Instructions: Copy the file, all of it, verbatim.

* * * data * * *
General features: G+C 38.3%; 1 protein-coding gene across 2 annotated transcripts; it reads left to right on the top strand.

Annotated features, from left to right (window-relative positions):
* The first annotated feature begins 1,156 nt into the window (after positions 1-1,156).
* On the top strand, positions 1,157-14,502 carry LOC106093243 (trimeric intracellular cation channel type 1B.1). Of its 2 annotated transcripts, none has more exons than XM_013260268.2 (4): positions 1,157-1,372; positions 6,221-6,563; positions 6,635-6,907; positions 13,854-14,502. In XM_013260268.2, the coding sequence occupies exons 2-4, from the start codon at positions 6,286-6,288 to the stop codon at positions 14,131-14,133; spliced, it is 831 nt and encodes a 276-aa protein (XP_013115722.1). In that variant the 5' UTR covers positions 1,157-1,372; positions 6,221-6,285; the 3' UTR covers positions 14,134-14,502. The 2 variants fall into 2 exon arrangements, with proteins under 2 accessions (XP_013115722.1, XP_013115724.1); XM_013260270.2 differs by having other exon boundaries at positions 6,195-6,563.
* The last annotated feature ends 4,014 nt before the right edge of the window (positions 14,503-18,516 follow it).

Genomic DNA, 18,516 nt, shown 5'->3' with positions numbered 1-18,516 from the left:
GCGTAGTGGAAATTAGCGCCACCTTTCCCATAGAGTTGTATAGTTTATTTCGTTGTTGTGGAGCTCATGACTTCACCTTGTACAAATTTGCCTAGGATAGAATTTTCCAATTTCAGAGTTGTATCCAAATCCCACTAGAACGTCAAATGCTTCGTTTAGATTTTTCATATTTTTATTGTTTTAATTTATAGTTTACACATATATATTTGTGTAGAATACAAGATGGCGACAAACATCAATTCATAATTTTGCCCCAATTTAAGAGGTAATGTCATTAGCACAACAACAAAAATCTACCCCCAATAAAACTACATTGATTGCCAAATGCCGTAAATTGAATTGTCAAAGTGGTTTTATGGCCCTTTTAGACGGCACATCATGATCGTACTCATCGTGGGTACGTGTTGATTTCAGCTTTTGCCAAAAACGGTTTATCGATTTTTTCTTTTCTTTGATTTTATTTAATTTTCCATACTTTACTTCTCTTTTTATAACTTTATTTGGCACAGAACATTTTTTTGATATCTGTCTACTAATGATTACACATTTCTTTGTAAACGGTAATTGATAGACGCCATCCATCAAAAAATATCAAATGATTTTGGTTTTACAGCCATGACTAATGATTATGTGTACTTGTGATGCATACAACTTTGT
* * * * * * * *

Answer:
General features: G+C 38.3%; 1 protein-coding gene across 2 annotated transcripts; it reads left to right on the top strand.

Annotated features, from left to right (window-relative positions):
* The first annotated feature begins 1,156 nt into the window (after positions 1-1,156).
* On the top strand, positions 1,157-14,502 carry LOC106093243 (trimeric intracellular cation channel type 1B.1). Of its 2 annotated transcripts, none has more exons than XM_013260268.2 (4): positions 1,157-1,372; positions 6,221-6,563; positions 6,635-6,907; positions 13,854-14,502. In XM_013260268.2, the coding sequence occupies exons 2-4, from the start codon at positions 6,286-6,288 to the stop codon at positions 14,131-14,133; spliced, it is 831 nt and encodes a 276-aa protein (XP_013115722.1). In that variant the 5' UTR covers positions 1,157-1,372; positions 6,221-6,285; the 3' UTR covers positions 14,134-14,502. The 2 variants fall into 2 exon arrangements, with proteins under 2 accessions (XP_013115722.1, XP_013115724.1); XM_013260270.2 differs by having other exon boundaries at positions 6,195-6,563.
* The last annotated feature ends 4,014 nt before the right edge of the window (positions 14,503-18,516 follow it).

Genomic DNA, 18,516 nt, shown 5'->3' with positions numbered 1-18,516 from the left:
GCGTAGTGGAAATTAGCGCCACCTTTCCCATAGAGTTGTATAGTTTATTTCGTTGTTGTGGAGCTCATGACTTCACCTTGTACAAATTTGCCTAGGATAGAATTTTCCAATTTCAGAGTTGTATCCAAATCCCACTAGAACGTCAAATGCTTCGTTTAGATTTTTCATATTTTTATTGTTTTAATTTATAGTTTACACATATATATTTGTGTAGAATACAAGATGGCGACAAACATCAATTCATAATTTTGCCCCAATTTAAGAGGTAATGTCATTAGCACAACAACAAAAATCTACCCCCAATAAAACTACATTGATTGCCAAATGCCGTAAATTGAATTGTCAAAGTGGTTTTATGGCCCTTTTAGACGGCACATCATGATCGTACTCATCGTGGGTACGTGTTGATTTCAGCTTTTGCCAAAAACGGTTTATCGATTTTTTCTTTTCTTTGATTTTATTTAATTTTCCATACTTTACTTCTCTTTTTATAACTTTATTTGGCACAGAACATTTTTTTGATATCTGTCTACTAATGATTACACATTTCTTTGTAAACGGTAATTGATAGACGCCATCCATCAAAAAATATCAAATGATTTTGGTTTTACAGCCATGACTAATGATTATGTGTACTTGTGATGCATACAACTTTGT